In these difficult economic times, it would be wise for scholarly journals to seek means of reducing costs, for several reasons. First, the budgets of many library customers will be adversely affected by the economic situation. Happily, there are ways to reduce costs, so that scholarly publishers could reduce prices and minimize potential cancellations with little or no impact on revenue. This post is the first in a series on efficiencies in scholarly publishing, examining the potential of pre-submission peer review as a means of reducing the work involved in copyediting and coordination of peer review.
Pre-Submission Peer Review
Please note that this is a suggested addition to traditional blind post-submission peer review, not a replacement. The idea is to encourage authors to arrange for colleagues to review their papers even before they submit their papers for publication. While this will not eliminate the need for subsequent peer review, it should improve the quality of work received by a journal, reducing the subsequent workload for copyeditors and peer reviewers. Anecdotally, I have seen some evidence suggesting that this works; as a reviewer and editor I have seen works that the author had reviewed before submission which needed almost no work. I have asked colleagues to review my work before submission, and have reviewed works for others before submission, so that I have seen firsthand the improvement in quality with pre-submission peer review. An author who submitted a preprint to arXiv, told me that they found that taking into account the comments on the preprint resulted in a submission that needed little work in the review stage. This would be a good topic to research.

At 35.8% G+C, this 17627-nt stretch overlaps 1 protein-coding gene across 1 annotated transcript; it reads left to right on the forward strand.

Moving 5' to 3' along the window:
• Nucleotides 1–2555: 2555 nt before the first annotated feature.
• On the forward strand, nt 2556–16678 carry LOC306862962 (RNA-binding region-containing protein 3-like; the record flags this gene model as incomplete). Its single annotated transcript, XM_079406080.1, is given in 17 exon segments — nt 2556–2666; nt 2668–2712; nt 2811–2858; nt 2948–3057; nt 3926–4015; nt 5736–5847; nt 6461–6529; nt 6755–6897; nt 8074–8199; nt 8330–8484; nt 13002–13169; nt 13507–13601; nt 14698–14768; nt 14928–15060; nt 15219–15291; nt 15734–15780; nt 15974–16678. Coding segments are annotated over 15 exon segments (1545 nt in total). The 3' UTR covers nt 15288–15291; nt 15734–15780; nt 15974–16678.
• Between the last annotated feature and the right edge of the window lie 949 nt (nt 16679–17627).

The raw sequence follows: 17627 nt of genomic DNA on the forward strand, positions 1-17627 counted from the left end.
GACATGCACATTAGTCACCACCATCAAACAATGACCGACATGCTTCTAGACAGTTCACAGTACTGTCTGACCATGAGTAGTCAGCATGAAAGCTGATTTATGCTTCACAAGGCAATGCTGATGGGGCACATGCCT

A journal might benefit from pre-submission peer review from procedures as simple as posting information on the journal website encouraging the practice, or perhaps asking a question on the submission form. A stronger form of encouragement would be to prioritize pre-reviewed works for processing, or to write to authors whose articles are obviously in need of such assistance, suggesting that they consider pre-submission peer review on a voluntary basis.
While open access is a completely separate topic from publishing reform, these kinds of efficiencies will help a smooth transition to open access. This post is the first in a series on Essential Efficiencies.